An attorney for several Sandy Hook families said that Infowars’ intent in the bankruptcy proceedings is “sinister.”
The families of Sandy Hook victims have asked a federal court to dismiss Infowars’ bankruptcy claim, saying that the website and its conspiracy-theorist founder are abusing Chapter 11 proceedings for “sinister” purposes.
According to Reuters, attorneys for the families raised questions about the legitimacy of the bankruptcy at a hearing in a Victoria, Texas, court.
“This is a situation where the first question for this court is: ‘is this proper?’” attorney Jean Beatty said during the Friday hearing. “Let me tell you, I think we have a sinister and unworthy purpose here.”
Beatty told the court that Infowars and its founder, Alex Jones, should not be permitted to use bankruptcy law to escape public accountability.
As the Austin American-Statesman observes, a federal judge was forced to delay Jones’s own trial because of Infowars’ sudden bankruptcy filing.
Jones was earlier sued by the Sandy Hook families for defamation.
A prominent conspiracy theorist, Jones spent years telling his Infowars fans and followers that the Sandy Hook Elementary School shooting was staged.
While Jones initially insisted that nobody had died in the mass shooting, he later relented—but continued to say that the massacre was a set-up, orchestrated by government agents hoping to restrict Americans’ Second Amendment rights.
Jones has since been found liable for damages in the defamation case; the delayed trial would have determined the families’ compensation.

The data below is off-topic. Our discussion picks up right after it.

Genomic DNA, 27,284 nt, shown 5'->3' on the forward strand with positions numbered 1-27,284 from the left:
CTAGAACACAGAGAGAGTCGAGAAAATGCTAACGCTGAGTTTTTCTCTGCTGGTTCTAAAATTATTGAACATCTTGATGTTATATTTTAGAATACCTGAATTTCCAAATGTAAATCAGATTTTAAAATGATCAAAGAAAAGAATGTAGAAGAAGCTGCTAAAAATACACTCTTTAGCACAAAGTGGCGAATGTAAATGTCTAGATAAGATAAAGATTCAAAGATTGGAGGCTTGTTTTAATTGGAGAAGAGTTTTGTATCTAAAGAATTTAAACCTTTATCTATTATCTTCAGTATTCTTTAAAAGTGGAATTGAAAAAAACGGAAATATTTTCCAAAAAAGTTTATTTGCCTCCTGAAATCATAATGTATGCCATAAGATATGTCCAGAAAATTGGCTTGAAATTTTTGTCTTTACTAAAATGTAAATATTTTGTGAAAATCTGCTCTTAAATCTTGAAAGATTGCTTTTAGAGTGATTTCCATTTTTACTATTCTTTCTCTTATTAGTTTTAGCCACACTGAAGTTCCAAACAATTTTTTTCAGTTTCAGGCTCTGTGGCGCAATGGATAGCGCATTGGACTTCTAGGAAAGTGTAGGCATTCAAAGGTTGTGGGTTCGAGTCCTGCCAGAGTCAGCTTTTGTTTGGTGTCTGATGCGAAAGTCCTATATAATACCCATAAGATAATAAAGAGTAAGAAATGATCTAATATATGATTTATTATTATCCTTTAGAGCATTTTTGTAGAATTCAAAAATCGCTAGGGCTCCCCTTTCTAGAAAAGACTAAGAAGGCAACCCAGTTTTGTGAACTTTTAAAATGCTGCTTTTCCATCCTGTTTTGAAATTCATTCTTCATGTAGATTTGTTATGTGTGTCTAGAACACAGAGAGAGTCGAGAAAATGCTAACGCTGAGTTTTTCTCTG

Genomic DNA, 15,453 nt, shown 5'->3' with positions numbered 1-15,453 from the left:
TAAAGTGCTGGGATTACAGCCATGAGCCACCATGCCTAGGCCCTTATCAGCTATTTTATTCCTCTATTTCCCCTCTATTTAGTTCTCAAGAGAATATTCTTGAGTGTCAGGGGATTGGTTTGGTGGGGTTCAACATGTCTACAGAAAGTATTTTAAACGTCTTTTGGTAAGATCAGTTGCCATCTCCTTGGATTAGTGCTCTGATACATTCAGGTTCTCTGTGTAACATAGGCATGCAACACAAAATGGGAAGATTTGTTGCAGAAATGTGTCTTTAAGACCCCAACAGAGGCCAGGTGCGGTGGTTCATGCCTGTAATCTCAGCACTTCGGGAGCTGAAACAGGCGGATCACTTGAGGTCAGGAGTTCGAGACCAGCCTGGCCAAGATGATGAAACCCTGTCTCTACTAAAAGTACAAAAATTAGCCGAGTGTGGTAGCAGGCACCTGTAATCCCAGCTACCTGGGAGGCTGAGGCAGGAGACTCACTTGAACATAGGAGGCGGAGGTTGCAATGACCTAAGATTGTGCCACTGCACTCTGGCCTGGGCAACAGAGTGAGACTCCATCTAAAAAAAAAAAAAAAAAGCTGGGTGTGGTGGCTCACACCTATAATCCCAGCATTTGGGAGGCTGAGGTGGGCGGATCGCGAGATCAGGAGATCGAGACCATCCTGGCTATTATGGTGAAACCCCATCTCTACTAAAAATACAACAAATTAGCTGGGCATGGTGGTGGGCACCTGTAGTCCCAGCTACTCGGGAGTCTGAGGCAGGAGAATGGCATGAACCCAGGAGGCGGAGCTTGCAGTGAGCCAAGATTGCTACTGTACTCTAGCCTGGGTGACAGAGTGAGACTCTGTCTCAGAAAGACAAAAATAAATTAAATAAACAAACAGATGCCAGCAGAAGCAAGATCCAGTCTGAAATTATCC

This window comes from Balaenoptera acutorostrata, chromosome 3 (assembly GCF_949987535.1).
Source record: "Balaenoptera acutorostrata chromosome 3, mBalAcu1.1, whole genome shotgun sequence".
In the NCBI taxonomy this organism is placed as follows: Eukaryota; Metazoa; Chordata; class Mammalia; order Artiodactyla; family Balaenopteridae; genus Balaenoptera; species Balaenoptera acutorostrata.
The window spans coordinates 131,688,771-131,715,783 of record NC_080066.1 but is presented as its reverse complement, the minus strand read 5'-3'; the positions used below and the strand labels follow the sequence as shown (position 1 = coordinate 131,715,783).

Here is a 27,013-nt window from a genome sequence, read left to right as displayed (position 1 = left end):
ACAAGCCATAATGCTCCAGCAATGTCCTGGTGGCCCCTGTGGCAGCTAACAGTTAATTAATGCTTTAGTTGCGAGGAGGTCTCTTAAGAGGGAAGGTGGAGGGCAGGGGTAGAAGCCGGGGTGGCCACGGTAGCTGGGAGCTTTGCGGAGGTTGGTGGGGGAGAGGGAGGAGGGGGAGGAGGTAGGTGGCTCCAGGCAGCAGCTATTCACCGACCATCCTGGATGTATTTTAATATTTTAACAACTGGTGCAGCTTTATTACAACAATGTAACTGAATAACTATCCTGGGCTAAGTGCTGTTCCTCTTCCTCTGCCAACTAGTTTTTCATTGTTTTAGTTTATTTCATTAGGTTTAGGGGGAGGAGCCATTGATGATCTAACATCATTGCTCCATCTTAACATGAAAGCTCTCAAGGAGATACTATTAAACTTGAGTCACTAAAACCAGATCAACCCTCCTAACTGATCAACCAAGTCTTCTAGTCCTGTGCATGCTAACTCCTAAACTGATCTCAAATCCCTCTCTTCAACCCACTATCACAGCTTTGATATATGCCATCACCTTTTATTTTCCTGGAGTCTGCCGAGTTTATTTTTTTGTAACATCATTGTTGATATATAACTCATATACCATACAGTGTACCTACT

U.S. Bankruptcy Court Judge Christopher Lopez has said that he will consider the families’ motion, along with any other claims, once they are filed.
Kyung Lee, a bankruptcy attorney for Jones and Infowars, told the court that his client does not have any “nefarious” purposes.
Instead, Lee said that Jones wants bankruptcy proceedings to be constructive, resolving a “sad and complex” situation by making the maximum amount of money available to the families.
“This is a good-faith effort here to try to do something constructive with this bankruptcy process,” Lee said.
Jones, adds the Austin American-Statesman, is facing defamation lawsuits filed by Sandy Hook families in Connecticut and Texas.
Cliff Walston, an attorney for the Texas plaintiffs, told Judge Lopez that Infowars’ planned bankruptcy has purposes beyond an impartial division of damages.
Speaking to the court, Walston said that Jones makes tens of millions of dollars touting and selling products to Infowars listeners.
“That’s how he makes his money,” Walston said. “He sells these products because he has an audience of millions and millions of people, and he has a very, very loud bullhorn with which to do it.”
“These individual families do not have that kind of platform,” he said, adding that the families would have a comparable “bullhorn” if their lawsuits are allowed to “proceed in the state courts.”
“It’s also about them having their day in court—and the emotional aspect that comes with that—and their right as the plaintiffs to have their claims heard by a jury of their peers,” Walston said.